The third rear brake light increases the visibility of a car when on the roadway, thus reducing the possibility of rear-end collisions. It works because the third light is placed so it is directly in a driver's line of sight.
The inventor was Dr. John Voevodsky, a psychologist who was studying why people got distracted when driving. He created a small, inexpensive brake light and convinced a San Francisco cab company to help with an experiment. The cab company equipped 343 of their vehicles with the device, amounting to almost two-thirds of its fleet. The rest of the cabs were left with the standard two-light system.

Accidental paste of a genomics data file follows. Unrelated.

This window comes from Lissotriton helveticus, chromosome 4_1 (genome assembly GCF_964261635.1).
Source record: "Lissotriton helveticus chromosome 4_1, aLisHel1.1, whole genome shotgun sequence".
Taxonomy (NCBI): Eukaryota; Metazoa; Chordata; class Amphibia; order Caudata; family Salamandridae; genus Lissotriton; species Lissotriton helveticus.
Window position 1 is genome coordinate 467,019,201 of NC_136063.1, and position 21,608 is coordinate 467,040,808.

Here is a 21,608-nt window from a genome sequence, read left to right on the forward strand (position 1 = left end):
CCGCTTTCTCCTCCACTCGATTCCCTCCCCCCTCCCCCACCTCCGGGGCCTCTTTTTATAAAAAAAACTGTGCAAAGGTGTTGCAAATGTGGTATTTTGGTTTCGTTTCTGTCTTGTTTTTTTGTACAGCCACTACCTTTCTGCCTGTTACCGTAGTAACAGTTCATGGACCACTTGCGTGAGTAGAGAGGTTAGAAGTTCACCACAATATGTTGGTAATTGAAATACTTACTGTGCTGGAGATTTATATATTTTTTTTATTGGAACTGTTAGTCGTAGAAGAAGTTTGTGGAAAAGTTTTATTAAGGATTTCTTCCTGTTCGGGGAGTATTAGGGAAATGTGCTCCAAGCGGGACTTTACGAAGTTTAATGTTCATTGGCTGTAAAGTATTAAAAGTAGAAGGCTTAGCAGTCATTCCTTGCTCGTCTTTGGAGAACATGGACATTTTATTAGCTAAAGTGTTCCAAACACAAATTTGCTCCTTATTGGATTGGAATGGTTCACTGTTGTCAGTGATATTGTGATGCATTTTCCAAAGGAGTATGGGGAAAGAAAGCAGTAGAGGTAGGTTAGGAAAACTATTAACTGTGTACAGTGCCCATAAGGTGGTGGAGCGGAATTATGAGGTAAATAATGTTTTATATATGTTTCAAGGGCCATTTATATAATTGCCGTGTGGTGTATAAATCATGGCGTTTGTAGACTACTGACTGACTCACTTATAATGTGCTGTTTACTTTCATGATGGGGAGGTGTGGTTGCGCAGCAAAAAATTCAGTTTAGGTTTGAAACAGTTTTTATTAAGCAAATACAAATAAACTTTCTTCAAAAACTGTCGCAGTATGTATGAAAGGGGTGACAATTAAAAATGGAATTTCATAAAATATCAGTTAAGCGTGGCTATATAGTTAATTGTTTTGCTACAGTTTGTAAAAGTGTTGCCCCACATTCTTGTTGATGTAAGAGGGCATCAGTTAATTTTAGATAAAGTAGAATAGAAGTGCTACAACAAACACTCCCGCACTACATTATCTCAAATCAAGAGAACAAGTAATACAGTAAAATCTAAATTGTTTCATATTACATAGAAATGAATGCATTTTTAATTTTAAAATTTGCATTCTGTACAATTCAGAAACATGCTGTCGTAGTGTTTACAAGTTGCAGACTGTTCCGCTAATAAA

Drivers were assigned to the cars at random. The experiment lasted 10 months. At the end, the group with the third light had 60.6 per cent fewer rear-end accidents. Injuries from those accidents also decreased 61.1 per cent from the norm. Repair costs saw a similar decrease.
Dr. Voevodsky's 1974 experiment proved that the third light successfully captured the attention of drivers. By 1986, all new cars built and/or sold in the United States were required to have that third light. Depending on the model, the light is usually on the top or bottom of the back window. It's also sometimes found on the trunk lid.